5 Common Questions About Fleet Telematics

10 min

Key Takeaways:

  • Fleet telematics streamlines fleet operations, enhances safety and security, and reduces fuel and maintenance costs, thereby creating a strong foundation for optimizing fleet operations.
  • However, fleet telematics can come with drawbacks related to the price of comprehensive systems,  challenges in system integration, and privacy concerns among drivers.
  • Despite this, fleet telematics can provide a significant ROI, especially when integrated with an overall asset tracking and management solution like GoCodes.

If you’re a construction company owner or manager operating a fleet of trucks, heavy machinery, and vehicles, you likely heard the term “fleet telematics.”

You might’ve also heard that fleet telematics offers a host of benefits resulting in increased operational efficiency, enhanced fleet safety and security, and reduced fuel and maintenance costs.

Yet, it can be difficult to understand what this technology actually does, how it works, what are its tangible benefits and potential drawbacks, and how much it costs.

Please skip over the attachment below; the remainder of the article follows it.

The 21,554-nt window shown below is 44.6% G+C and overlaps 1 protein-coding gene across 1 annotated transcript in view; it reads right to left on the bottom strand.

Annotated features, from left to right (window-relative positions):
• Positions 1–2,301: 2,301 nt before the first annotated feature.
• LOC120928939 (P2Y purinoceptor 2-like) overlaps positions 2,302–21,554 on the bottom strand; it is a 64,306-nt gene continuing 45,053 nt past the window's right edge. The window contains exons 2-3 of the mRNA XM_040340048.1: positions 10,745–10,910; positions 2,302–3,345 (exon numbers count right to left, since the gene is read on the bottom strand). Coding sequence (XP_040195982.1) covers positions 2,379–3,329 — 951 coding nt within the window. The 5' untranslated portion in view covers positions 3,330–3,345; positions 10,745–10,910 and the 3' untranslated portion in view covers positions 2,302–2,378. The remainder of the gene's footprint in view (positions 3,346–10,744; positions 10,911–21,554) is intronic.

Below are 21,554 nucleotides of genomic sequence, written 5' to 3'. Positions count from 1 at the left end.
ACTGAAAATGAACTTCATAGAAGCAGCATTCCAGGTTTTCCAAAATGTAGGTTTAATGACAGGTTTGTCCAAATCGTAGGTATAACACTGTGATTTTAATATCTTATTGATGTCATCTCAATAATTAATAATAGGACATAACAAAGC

In this article, we’ll try to demystify fleet telematics by addressing five questions often asked by construction professionals.

How Does Fleet Telematics Work?

While it’s relatively easy to explain how fleet telematics works, it’s much more complex to cover the range of different hardware and software capabilities and options in the telematics arena.

Let’s start with the easier part.

Telematics combines GPS tracking, sensors, and fleet management software into one.

As you know, GPS trackers use satellites to track the location of vehicles across the globe and use telecommunications (cellular, Wi-Fi, radio frequencies) to transmit real-time data to the central cloud server of your telematics provider.

From there, the data is relayed to your fleet management software that processes and displays the info in a user-friendly way on your smartphone, tablet, or laptop.

Here’s how this works.

Source: GoCodes

While the data collection and transmission principle in telematics systems is relatively straightforward, complexity increases when we come to the sensors used to gather vehicle or equipment data.

That’s because these sensing devices can be:

  • part of your vehicle/equipment (onboard diagnostics, i.e., built-in sensors),
  • part of your GPS tracker (acceleration, temperature, etc.),
  • other externally installed vehicle/equipment sensors.

This means that the range of vehicle data collected by your fleet telematics will depend on what combination of the above sensing capabilities you opt for, keeping in mind the system’s installation complexity and overall cost.